#6 Bhagavad Gita – Chapter 2 Continued Part 1/3

#6 Bhagavad Gita – Chapter 2 Continued Part 1/3

A sunlit path through the woods.

In this video, Ryan continues to emphasize the importance of doing one’s duty without attachment to the results. In Chapter 2 of the Gita, Krishna says to Arjuna, “Knowing now the duty before you, you should not hesitate; indeed, there is no higher good for a warrior-spirit than righteous endeavor performed as duty. Happy are such devotees to whom such a fortunate endeavor is presented as an open entrance to spiritual fulfillment. . . . If you are slain, you shall attain spiritual fulfillment; if you are victorious, you will enjoy life in the world. Therefore stand up, resolved to do your duty.” This is the duty of all human life.

Ryan also states that even-mindedness is an often overlooked aspect of yoga practice and that it’s important to control one’s state of consciousness. This statement is supported by verses 38–40: “Considering pleasure and displeasure, gain and loss, victory and defeat, with even-mindedness, engage in righteous endeavor. Thus you shall not incur misfortune. . . . With this yoga of knowledge, Arjuna, you shall rid yourself of the bondage of karma. . . . Even a little of this practice protects one from great dangers.”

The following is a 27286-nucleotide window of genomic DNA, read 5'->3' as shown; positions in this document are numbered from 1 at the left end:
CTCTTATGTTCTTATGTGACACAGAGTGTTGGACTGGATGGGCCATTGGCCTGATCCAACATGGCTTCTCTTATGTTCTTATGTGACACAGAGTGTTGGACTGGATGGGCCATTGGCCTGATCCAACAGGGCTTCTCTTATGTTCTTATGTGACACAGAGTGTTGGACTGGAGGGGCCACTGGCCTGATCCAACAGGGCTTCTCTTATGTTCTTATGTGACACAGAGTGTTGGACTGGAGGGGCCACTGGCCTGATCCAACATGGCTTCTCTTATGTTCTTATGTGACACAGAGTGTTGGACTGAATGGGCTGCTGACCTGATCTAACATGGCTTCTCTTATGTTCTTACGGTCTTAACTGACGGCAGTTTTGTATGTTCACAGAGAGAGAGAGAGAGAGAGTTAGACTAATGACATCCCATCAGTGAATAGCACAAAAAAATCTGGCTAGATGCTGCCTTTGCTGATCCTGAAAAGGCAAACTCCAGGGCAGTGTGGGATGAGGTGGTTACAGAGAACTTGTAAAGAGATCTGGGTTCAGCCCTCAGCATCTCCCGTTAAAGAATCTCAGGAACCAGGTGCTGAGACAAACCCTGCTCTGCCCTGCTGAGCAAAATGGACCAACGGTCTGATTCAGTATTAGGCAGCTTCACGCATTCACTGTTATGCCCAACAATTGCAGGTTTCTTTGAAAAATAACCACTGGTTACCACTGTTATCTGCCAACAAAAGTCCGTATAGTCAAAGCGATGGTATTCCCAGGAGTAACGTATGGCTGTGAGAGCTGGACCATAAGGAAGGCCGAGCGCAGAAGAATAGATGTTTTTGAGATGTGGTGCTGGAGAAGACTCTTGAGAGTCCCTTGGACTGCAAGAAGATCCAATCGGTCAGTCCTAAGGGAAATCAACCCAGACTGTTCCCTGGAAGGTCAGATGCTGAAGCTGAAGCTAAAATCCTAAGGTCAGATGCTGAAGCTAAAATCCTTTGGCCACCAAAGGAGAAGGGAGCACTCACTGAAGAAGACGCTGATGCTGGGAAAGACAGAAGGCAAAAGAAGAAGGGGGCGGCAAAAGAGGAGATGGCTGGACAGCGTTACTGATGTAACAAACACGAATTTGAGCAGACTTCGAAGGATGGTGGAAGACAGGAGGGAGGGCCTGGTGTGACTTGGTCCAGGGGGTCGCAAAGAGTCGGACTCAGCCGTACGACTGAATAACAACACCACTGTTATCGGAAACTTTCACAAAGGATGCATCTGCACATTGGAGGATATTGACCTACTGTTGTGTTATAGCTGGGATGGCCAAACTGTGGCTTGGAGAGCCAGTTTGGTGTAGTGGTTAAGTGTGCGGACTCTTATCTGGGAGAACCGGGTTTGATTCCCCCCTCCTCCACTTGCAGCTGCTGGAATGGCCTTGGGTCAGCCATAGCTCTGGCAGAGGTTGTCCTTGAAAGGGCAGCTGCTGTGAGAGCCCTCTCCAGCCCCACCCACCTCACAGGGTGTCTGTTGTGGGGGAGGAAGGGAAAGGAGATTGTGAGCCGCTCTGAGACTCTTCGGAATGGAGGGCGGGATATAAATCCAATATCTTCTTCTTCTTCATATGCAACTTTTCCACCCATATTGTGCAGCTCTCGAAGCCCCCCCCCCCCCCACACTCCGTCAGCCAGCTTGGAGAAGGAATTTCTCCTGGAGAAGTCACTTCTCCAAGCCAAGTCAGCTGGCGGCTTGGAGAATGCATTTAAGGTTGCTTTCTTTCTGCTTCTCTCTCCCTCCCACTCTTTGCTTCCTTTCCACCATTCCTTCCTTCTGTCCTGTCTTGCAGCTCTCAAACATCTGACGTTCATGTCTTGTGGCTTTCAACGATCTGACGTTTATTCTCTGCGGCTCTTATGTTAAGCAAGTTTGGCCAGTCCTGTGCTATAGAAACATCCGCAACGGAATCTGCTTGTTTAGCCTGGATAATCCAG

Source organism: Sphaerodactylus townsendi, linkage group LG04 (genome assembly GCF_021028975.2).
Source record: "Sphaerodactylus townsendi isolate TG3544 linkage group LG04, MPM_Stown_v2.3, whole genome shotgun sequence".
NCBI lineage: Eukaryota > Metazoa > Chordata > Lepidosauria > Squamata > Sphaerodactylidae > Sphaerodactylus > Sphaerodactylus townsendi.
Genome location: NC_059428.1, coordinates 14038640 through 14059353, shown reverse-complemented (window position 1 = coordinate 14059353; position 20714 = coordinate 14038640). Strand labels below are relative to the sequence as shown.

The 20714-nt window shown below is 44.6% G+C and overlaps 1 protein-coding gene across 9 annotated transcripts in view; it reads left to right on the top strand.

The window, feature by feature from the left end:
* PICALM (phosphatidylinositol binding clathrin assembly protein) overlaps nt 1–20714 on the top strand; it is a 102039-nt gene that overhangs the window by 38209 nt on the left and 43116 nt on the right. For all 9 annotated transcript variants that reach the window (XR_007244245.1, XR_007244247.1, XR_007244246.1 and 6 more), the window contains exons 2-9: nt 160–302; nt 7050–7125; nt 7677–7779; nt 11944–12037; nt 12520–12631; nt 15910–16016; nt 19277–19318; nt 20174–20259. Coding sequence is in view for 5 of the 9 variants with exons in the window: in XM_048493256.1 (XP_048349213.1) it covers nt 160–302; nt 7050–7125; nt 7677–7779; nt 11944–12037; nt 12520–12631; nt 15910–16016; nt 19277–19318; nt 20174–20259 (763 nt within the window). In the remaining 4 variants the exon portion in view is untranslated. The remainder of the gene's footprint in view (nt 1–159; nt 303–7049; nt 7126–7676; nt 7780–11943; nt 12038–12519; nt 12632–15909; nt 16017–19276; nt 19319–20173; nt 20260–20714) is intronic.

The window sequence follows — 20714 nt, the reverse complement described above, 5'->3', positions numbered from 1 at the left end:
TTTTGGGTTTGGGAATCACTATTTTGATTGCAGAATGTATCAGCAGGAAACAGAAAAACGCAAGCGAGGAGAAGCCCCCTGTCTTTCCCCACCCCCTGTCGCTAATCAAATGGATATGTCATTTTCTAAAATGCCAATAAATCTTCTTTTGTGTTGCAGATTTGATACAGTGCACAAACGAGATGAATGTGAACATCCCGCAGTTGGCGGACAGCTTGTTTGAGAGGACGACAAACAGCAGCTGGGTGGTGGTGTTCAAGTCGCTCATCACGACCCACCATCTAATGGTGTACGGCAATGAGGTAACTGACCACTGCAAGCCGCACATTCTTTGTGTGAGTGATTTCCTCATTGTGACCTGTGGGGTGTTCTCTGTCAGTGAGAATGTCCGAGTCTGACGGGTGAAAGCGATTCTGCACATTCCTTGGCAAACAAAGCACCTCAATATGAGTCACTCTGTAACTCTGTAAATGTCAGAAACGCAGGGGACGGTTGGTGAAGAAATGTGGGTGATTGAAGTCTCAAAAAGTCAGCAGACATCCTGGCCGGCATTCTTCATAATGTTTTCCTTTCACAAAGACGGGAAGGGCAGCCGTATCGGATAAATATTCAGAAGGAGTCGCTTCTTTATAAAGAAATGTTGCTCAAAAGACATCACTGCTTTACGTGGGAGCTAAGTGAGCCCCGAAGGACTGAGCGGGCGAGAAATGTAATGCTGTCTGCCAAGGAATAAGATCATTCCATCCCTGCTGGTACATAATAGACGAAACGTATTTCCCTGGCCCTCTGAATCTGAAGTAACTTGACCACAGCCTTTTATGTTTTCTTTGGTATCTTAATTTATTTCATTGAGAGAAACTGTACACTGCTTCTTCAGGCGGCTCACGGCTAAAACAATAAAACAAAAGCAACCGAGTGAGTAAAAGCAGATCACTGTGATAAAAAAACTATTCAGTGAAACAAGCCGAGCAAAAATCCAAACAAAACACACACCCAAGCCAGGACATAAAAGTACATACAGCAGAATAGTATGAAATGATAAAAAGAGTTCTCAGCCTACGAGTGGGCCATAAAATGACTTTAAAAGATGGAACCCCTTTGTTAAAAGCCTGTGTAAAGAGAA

Arjuna asks Krishna what a Self-realized person is like. Krishna answers in verse 41: “On this path, those who are firmly decided are resolute; the thoughts of the uncommitted branch out in many directions and in endless variations.” Ryan expresses the importance of finding one path, sticking to it, and developing discernment.

He also explains that meditation is a training tool used to attain a shift in viewpoint. Roy Eugene Davis, a direct disciple of Paramahansa Yogananda and Ryan’s teacher, often said that all it takes to wake up is simply a shift in viewpoint. When we’re meditating, we’re learning to draw back and see what we are not and be what we are so that we can make that shift. Tools and techniques are useful, but don’t be dependent on them. If the training tools don’t seem to work, don’t find fault with them. Instead, learn to really engage the techniques and not just mechanically go through the process.

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